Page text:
For motels, hotels, multiple dwellings, rest homes, rooming houses, sanitariums and hospitals with more than four rooms the fees are going from $151.34 plus $6.01 per room, to $154.67 plus $6.14 per room.

For art, hobby or handicraft shows and exhibitions, farmers markets and special events, the fees are going from $151.34 to $154.67. For vendors the costs go from $9.39 per day to $9.60 per day and from $15.43 to $15.77 for a weekend. Or vendors that set up regularly can pay $52.64 a year, up from $51.51.

If you own vending machines around town, the City charges 1% of your gross income for each machine and you’ll have to show receipts, too.
Moneylenders and pawn shops will go from $607.18 to $620.54 but for public utilities the fee is going from just $151.34 to $154.67.

Want to put on a dinner dance? The City wants $64.92 per day up from $63.52, unless admission is free, then there’s no charge. Same charges apply for wrestling and boxing bouts, as well as for Merry-Go-Rounds, Revolving Wheel Chutes, toboggans, slides, mechanical riding contrivances (mechanical bulls) or pony rides.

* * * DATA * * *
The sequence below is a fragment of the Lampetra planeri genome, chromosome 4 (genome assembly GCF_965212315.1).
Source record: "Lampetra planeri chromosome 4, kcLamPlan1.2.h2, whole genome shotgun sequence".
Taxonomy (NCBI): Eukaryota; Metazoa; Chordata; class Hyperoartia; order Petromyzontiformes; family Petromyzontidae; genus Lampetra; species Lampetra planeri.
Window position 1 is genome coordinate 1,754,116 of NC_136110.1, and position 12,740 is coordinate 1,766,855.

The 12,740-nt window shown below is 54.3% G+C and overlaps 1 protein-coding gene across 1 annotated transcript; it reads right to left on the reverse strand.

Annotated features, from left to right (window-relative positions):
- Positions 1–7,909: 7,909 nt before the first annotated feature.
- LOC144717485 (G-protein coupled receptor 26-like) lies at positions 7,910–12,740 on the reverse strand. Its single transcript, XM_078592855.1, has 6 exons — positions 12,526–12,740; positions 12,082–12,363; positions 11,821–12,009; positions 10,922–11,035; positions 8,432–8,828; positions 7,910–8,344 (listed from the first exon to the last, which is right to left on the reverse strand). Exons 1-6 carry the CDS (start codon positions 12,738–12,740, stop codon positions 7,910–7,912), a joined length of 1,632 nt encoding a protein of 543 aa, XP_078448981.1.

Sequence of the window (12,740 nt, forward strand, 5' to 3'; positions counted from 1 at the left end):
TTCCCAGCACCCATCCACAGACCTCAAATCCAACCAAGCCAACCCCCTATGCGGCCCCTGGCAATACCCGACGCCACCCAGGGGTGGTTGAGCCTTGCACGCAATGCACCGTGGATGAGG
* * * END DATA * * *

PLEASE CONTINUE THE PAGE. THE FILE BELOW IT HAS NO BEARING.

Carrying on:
And if you’re an “itinerant merchant” (pop-up store), the fees are now $66.16 per day, $130.07 a week, $192.77 a month, $253.02 per quarter (3 months), and for 180 days, it’s a whopping $316.93, making it far cheaper to simply pay for a regular, annual business license at $154.

The City also approved a new “Master Fee Schedule” with the inflation rate (2.0%) or the Engineering News-Record (3.16%), which ever is called for as per the type of service being provided.

“Fee activities are services and functions provided by the City to individuals who receive some direct material benefit above and beyond services offered to residents at general taxpayer expense. Council has directed this annual process be revised to have one consolidated fee schedule brought forward in late Spring,” Lichtig’s report said.

These fees are supposed to only cover the City’s expenses to provide the services, and can’t be a “moneymaker” beyond that. But fee increases, traditionally lag behind cost increases — especially for employees — and so every few years they do a new study that determines the costs to provide a service and calculates the fees based on recovering all or most of the costs.